Carara and the coast
Leaving Monteverde the next morning we endured the obligatory bumpy road and were relieved to get to the rather less pot-holed Pan American Highway. Our only target for the day was to be at the bridge over the River Tarcoles at dusk, so we took the opportunity of some easier birding (not in forest) at some salt pans on the coast. Driving down gravel tracks we finally came to the salt working area and the friendly workers, after exchanging greetings, gave us permission to walk around. After the cool of Monteverde the heat was stifling and the only shade was a small wooden shelter in the middle of the site. Most of our birding was done from there and we added a host of migrant North American waders to our list, along with an impressive number of Herons, Egrets, Ibises and Storks. Eventually the sun was too much and we retreated to the comfort of our air conditioned car.
Lunch and Iguanas
We stopped for lunch at a hilltop restaurant where we were entertained by some very large iguanas and a pair of Green-breasted Mango hummers that were attracted to the flowering shrubs, the only ones we saw on the trip.
Back on the PAH we headed south for our rendezvous with a bridge. At 4.30pm we arrived to find the bridge was quite a tourist attraction. The reason was, sunning themselves on mud banks 20m below us were around 30 crocodiles, the largest about 4m long. But this was not why we were here, impressive though it was.
Minutes later we heard the noise we wanted, the raucous calls of Scarlet Macaws. Then a party of five flew over head on their way to their roost in the mangroves. Small groups flew by for the next half hour and we counted a total of 52 -- not bad for a threatened species eliminated from most of Costa Rica by trapping for the cage bird trade.
Our information was good though. A small and growing population survives in Carara National Park, where they roost in the safety of the inaccessible mangroves. Their flight path takes them directly over the bridge just before dusk.
Our hotel for the next five days turned out to be a tropical paradise, surrounded by forest and with a rocky stream flowing through the grounds. Its fresh fruit juice was divine, especially while drinking it we could watch Trogons and Bare-faced Tiger-herons.
Carara National Park
Next morning we headed into the national park along a well appointed trail and were soon noticing that the birds here on the pacific slope were different from those in the lowland rain forest of the Caribbean slope. We had some useful info on a couple of target species, the first being the Orange-collared Manakin that has a `lek` close to the trail.
A lek is where male birds gather to display. Male Manakins are some of the more bizarre lekkers. We did not have to search hard because a loud snapping noise gave them away, as did the well worn track leading to their lek.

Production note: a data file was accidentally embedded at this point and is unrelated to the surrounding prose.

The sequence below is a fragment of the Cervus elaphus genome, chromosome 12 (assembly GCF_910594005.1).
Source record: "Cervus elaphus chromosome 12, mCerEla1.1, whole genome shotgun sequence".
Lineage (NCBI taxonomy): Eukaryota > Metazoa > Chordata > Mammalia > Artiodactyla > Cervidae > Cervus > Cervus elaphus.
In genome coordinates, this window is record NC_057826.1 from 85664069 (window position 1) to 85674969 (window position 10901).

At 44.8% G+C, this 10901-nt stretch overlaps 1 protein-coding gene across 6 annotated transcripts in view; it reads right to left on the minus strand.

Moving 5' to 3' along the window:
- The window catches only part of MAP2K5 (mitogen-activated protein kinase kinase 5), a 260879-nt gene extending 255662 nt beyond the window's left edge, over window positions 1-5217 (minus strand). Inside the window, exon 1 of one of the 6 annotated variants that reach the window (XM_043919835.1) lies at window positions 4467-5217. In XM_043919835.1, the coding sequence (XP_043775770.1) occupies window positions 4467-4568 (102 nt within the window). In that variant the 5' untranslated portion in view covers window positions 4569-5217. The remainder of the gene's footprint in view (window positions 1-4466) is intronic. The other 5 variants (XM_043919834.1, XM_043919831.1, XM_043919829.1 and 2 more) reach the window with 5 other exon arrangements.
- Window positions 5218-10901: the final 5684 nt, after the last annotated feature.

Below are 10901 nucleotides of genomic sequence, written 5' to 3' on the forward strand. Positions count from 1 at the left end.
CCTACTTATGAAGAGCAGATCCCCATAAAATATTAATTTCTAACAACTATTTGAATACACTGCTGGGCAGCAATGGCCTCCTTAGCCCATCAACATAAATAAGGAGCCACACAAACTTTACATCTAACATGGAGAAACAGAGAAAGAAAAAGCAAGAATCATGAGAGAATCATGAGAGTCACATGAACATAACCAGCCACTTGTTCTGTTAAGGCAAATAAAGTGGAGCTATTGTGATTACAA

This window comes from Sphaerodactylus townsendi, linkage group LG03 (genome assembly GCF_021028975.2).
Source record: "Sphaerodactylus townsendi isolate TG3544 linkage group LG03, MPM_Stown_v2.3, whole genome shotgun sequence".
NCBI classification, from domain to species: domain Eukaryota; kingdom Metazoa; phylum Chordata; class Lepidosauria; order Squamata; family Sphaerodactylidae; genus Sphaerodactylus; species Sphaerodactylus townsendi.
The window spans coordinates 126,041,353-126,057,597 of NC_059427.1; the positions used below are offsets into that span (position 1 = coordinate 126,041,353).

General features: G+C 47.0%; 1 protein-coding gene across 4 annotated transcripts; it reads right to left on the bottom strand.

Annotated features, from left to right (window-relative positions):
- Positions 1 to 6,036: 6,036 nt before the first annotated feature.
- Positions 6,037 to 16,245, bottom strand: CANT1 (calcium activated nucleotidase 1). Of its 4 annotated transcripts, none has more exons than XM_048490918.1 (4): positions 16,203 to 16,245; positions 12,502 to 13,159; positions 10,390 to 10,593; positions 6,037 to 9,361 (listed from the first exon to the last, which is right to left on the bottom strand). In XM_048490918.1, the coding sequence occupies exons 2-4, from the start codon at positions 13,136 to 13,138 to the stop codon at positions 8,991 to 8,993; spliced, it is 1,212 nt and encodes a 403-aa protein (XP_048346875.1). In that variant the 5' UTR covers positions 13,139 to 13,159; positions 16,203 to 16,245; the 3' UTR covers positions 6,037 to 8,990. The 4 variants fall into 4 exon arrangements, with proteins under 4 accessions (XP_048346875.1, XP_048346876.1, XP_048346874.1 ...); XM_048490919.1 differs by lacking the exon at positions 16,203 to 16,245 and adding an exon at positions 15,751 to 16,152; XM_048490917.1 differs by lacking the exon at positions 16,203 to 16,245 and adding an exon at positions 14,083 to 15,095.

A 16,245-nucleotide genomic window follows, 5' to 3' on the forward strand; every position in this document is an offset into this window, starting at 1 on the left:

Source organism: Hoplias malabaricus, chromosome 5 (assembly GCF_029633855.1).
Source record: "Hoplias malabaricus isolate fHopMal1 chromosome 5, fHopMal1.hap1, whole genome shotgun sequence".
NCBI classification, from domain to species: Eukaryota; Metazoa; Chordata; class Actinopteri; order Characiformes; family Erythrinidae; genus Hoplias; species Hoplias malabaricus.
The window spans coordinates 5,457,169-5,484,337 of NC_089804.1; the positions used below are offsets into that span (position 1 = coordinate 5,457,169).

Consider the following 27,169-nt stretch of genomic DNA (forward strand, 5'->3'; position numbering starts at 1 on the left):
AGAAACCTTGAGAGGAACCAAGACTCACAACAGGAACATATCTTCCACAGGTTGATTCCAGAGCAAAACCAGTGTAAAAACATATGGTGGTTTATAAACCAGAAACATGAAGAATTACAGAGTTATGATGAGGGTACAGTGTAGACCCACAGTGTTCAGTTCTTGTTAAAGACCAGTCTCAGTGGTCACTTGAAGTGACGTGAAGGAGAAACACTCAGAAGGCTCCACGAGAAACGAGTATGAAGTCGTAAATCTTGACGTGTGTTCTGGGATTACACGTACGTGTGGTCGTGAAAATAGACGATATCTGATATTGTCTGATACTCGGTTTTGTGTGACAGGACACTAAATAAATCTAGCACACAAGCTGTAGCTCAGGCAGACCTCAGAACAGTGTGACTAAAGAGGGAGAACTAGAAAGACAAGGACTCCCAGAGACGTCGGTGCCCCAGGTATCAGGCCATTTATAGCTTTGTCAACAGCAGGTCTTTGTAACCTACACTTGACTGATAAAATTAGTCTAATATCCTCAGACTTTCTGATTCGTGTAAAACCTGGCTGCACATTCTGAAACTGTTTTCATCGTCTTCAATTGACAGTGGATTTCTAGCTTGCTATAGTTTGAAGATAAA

The males dance for the females by leaping back and forth between vertical stems, their bright orange throat feathers extended forward. As each male jumps he emits a loud wing snap, and when a female approaches the intensity of the display increases to a frenzy. Other males join in and the resulting noise carries quite a distance through the undergrowth.
This was a well used trail and we encountered several groups, some guided, with whom we were able to swap info on a regular basis.
About 2km from the entrance the trail reaches a river with an oxbow where views across the wetland are possible. Here in a tree overhanging the water, not 20 feet away, was the second of our target species, a Boat-billed Heron. This is a difficult bird to see if you do not know of a roost as it is nocturnal. It is a weird looking heron with an outsized, boat shaped bill and large eyes.
While looking at the six herons in the tree we had not noticed an approaching commotion, partly because we had not encountered it before. It was caused by the advancing front of an army ant swarm. The ants are nomadic and swarm through the forest killing and dismembering all kinds of insects and other small animals that were unfortunate enough to cross their path.
Other hungry mouths
As the swarm approached cockroaches, spiders, crickets and all manner of other bugs fled for their lives, only to be snapped up by other hungry mouths.
Attending the ant swarm was a variety of birds practically impossible to see without an ant swarm. Most of these are the aptly named Antbirds. We watched transfixed as two species of Antbird came to within three feet of us along with two species of Woodcreeper and a group of Grey-headed Tanagers, all oblivious to us.
To be continued . . .